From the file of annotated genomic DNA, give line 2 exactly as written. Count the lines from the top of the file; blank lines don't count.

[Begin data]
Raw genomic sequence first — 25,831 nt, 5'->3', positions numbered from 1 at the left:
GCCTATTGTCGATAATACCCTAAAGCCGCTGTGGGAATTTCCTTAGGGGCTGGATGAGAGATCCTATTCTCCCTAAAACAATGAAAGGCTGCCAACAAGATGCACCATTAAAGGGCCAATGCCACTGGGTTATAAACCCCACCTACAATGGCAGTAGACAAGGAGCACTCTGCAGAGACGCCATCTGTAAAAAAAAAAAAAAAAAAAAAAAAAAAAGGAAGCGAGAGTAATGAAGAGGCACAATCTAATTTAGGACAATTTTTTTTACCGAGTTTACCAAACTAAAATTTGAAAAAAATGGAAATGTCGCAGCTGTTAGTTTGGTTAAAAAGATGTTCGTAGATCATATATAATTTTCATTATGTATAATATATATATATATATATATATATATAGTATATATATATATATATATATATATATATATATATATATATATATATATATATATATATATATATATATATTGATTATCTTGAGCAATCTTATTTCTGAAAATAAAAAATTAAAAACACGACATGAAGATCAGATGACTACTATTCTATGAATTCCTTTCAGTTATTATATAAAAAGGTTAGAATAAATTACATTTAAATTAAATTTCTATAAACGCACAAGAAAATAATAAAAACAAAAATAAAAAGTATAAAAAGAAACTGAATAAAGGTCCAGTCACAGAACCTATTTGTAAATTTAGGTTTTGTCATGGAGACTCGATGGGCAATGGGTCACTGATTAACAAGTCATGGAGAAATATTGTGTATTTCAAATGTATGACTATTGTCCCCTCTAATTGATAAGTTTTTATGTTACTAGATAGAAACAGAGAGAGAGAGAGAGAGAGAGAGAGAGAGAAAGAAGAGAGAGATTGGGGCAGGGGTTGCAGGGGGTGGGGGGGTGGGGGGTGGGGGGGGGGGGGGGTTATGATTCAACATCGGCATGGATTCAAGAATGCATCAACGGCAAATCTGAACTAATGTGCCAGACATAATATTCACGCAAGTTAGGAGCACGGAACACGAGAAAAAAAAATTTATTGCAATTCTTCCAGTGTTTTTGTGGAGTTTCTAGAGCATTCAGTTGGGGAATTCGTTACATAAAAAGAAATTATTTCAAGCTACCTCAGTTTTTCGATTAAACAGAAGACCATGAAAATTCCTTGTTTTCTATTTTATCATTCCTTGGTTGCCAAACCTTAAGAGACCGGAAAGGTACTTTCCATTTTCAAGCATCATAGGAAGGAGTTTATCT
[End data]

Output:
GCCTATTGTCGATAATACCCTAAAGCCGCTGTGGGAATTTCCTTAGGGGCTGGATGAGAGATCCTATTCTCCCTAAAACAATGAAAGGCTGCCAACAAGATGCACCATTAAAGGGCCAATGCCACTGGGTTATAAACCCCACCTACAATGGCAGTAGACAAGGAGCACTCTGCAGAGACGCCATCTGTAAAAAAAAAAAAAAAAAAAAAAAAAAAAGGAAGCGAGAGTAATGAAGAGGCACAATCTAATTTAGGACAATTTTTTTTACCGAGTTTACCAAACTAAAATTTGAAAAAAATGGAAATGTCGCAGCTGTTAGTTTGGTTAAAAAGATGTTCGTAGATCATATATAATTTTCATTATGTATAATATATATATATATATATATATATATAGTATATATATATATATATATATATATATATATATATATATATATATATATATATATATATATATATATATATTGATTATCTTGAGCAATCTTATTTCTGAAAATAAAAAATTAAAAACACGACATGAAGATCAGATGACTACTATTCTATGAATTCCTTTCAGTTATTATATAAAAAGGTTAGAATAAATTACATTTAAATTAAATTTCTATAAACGCACAAGAAAATAATAAAAACAAAAATAAAAAGTATAAAAAGAAACTGAATAAAGGTCCAGTCACAGAACCTATTTGTAAATTTAGGTTTTGTCATGGAGACTCGATGGGCAATGGGTCACTGATTAACAAGTCATGGAGAAATATTGTGTATTTCAAATGTATGACTATTGTCCCCTCTAATTGATAAGTTTTTATGTTACTAGATAGAAACAGAGAGAGAGAGAGAGAGAGAGAGAGAGAGAAAGAAGAGAGAGATTGGGGCAGGGGTTGCAGGGGGTGGGGGGGTGGGGGGTGGGGGGGGGGGGGGGTTATGATTCAACATCGGCATGGATTCAAGAATGCATCAACGGCAAATCTGAACTAATGTGCCAGACATAATATTCACGCAAGTTAGGAGCACGGAACACGAGAAAAAAAAATTTATTGCAATTCTTCCAGTGTTTTTGTGGAGTTTCTAGAGCATTCAGTTGGGGAATTCGTTACATAAAAAGAAATTATTTCAAGCTACCTCAGTTTTTCGATTAAACAGAAGACCATGAAAATTCCTTGTTTTCTATTTTATCATTCCTTGGTTGCCAAACCTTAAGAGACCGGAAAGGTACTTTCCATTTTCAAGCATCATAGGAAGGAGTTTATCT